Lender who assigned its interest in a note prior to filing replevin action for collateral securing the note had its action dismissed for lack of standing despite attempted substitution of assignee as plaintiff. Ion Bank v. J.C.C. Custom Homes, LLC, 189 Conn.App. 30 (2019).
By: Kevin Braun (Morgan Lewis)
Ion Bank (the “Original Lender”) filed an action of replevin against J.C.C. Custom Homes, LLC (“J.C.C.”), Rock On Excavation Services, LLC (together with J.C.C., the “Borrower”), John C. Ciappetta and Dawn E. Ciappeta (together with John C. Ciapetta, the “Guarantors”), in connection with a default on a commercial promissory note for collateral securing the note. Original Lender, one day prior to filing the action of replevin, assigned its interest in the promissory note to Nutmeg Financial Holdings, LLC (the “Assignee”). The Borrower and the Guarantors argued that because the Original Lender had assigned its interest in the note prior to filing the replevin, the Original Lender lacked the standing to bring the action and therefore that the court lacked subject matter jurisdiction over the action.
The Original Lender initiated the action of replevin on July 1, 2016 by service of process on the Borrower and the Guarantors, one day after assigning its interest to the Assignee. The return date on the writ was August 9, 2016. On August 17, 2016, the Original Lender filed a pleading entitled “Plaintiff’s Amended Complaint”, attaching an amended prejudgment writ of replevin substituting the Assignee as the named plaintiff. On October 14, 2016, the Borrower and the Guarantors filed a motion to dismiss the action for lack of subject matter jurisdiction because of the Original Lender’s assignment of its interest in the promissory note to the Assignee.
The trial court rendered a decision in favor of the Borrower and the Guarantors, dismissing the action. The court held that (1) the Original Lender did not have standing to maintain the action on behalf of its assignee because it had given up its interest in the note prior to filing the action, and therefore lacked subject matter jurisdiction to commence the suit and (2) the amendment to the Original Lender’s complaint was insufficient to substitute the Assignee for the Original Lender because it was not a properly filed motion for substitution. The Original Lender appealed.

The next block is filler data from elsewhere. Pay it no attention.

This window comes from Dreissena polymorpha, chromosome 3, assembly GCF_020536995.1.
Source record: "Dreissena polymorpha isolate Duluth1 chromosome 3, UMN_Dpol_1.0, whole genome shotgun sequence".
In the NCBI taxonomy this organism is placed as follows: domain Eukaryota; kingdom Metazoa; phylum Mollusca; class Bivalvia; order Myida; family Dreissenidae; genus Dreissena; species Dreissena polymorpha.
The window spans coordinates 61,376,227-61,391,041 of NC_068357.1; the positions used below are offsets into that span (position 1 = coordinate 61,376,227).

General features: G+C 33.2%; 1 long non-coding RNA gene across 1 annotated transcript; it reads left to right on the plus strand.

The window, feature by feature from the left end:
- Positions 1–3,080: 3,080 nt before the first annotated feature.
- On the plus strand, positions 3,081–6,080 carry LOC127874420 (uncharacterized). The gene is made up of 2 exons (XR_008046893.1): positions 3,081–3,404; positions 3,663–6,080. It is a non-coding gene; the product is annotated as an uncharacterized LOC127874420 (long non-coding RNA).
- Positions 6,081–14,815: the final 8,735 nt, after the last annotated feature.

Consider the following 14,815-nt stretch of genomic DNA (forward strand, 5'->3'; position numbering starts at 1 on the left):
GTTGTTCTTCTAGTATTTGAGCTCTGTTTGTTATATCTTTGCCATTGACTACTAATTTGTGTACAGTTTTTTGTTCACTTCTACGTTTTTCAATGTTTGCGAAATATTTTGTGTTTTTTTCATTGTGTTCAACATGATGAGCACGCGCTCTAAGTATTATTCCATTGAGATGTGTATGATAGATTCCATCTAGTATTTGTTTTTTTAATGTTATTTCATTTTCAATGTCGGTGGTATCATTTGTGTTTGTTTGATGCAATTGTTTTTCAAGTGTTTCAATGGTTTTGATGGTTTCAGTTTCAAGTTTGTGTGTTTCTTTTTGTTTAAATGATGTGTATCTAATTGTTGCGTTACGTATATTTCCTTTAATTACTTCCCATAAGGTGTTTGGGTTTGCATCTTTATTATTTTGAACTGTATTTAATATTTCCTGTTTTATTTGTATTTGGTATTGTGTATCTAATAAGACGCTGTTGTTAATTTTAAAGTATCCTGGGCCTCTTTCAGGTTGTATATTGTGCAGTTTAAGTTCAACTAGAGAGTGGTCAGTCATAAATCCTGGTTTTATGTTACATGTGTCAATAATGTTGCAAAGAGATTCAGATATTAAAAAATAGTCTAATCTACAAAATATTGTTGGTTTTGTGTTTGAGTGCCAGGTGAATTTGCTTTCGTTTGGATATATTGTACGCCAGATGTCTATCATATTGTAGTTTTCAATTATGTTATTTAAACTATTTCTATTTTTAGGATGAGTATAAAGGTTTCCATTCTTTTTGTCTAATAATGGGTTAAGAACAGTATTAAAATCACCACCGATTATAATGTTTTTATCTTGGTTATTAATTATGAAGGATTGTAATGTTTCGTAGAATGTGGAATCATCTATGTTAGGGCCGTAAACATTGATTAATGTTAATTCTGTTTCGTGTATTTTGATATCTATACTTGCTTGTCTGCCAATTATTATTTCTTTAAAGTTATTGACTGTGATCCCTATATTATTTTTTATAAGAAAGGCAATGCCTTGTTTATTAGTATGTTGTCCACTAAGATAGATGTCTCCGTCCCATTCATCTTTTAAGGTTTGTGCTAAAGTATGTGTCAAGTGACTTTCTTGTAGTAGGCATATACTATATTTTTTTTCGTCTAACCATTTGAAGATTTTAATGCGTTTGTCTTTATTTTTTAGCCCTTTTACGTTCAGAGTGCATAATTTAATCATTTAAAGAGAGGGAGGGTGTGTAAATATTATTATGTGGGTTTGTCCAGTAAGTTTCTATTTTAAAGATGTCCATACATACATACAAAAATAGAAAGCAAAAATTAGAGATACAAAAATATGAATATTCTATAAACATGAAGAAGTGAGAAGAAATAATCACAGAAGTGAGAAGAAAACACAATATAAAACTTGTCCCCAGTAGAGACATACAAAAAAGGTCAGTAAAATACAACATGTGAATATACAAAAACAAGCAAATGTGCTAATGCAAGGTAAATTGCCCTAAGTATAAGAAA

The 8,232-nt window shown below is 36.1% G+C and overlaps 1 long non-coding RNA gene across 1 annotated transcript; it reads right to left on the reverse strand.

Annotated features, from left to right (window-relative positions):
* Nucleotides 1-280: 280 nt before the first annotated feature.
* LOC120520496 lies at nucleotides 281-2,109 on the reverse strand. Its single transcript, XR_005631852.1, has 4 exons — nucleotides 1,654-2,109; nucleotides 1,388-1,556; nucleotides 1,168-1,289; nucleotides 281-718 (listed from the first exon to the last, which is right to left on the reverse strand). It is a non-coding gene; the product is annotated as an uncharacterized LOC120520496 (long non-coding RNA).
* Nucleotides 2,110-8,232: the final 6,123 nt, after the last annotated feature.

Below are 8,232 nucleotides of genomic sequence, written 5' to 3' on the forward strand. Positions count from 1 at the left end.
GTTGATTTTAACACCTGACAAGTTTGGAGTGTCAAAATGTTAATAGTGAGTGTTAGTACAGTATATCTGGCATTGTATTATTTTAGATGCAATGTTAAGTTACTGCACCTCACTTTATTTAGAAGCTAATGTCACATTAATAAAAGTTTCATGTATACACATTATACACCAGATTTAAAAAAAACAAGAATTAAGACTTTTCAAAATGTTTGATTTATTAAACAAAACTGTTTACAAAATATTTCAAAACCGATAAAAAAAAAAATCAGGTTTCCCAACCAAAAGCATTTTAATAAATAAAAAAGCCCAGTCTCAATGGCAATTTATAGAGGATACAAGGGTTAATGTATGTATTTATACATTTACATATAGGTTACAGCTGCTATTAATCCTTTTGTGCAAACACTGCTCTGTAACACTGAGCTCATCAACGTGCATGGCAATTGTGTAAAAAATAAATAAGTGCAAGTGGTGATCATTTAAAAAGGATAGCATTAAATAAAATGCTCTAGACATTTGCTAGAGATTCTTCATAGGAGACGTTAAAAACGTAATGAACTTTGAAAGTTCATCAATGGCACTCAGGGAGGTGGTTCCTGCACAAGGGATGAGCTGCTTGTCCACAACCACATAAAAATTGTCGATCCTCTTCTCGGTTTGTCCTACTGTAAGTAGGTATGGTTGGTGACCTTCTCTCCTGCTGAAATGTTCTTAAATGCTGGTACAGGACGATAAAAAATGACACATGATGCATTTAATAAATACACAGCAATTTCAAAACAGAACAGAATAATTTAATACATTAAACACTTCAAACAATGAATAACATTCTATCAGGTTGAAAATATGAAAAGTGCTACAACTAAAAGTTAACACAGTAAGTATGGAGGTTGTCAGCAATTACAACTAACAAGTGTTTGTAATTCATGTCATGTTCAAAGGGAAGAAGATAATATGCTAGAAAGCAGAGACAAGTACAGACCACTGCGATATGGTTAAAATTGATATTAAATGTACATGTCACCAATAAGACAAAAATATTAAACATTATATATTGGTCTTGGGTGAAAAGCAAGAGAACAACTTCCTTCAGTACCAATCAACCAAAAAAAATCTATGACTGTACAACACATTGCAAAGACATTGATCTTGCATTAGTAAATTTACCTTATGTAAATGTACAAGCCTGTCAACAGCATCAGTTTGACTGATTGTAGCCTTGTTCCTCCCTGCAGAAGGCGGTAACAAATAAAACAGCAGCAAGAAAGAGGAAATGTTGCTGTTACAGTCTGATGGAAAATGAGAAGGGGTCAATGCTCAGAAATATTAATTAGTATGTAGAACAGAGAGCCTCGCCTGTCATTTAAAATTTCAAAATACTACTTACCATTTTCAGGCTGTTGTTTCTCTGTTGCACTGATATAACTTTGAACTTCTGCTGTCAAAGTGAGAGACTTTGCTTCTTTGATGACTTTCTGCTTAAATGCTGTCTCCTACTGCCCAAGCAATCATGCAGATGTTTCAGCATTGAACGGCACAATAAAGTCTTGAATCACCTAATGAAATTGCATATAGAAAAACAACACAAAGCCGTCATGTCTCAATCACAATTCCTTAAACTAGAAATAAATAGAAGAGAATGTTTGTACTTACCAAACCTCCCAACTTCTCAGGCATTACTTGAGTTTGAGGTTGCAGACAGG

On appeal, the Court upheld the dismissal. The Court reasoned that in order for a substitution to be effectuated, a filing must direct the court to take action, and that the Court can then use its discretion to consider whether that action should be taken. In the case of substitution of a plaintiff, the Court will consider whether the substitution is being used to correct a technical or circumstantial defect in the pleading, or for adding counts that could have been included in the original complaint. In this case, the Original Lender’s amended complaint simply substituted the Assignee as the plaintiff. It neither directed the court to take action, nor called upon the Court’s discretion to determine whether the filing was made to correct a technical or circumstantial defect in the pleading, so the Court held that the amended complaint was not sufficient to substitute the Assignee as the plaintiff.
The Court further reasoned that the Original Lender had the burden of alleging facts sufficient to establish a specific, personal and legal interest in the property subject to the replevin action, and it could not do that because it had transferred its interest to the Assignee prior to filing the complaint. For these reasons, the Court upheld the dismissal of the case for lack of standing of the Original Lender and lack of subject matter jurisdiction of the Court.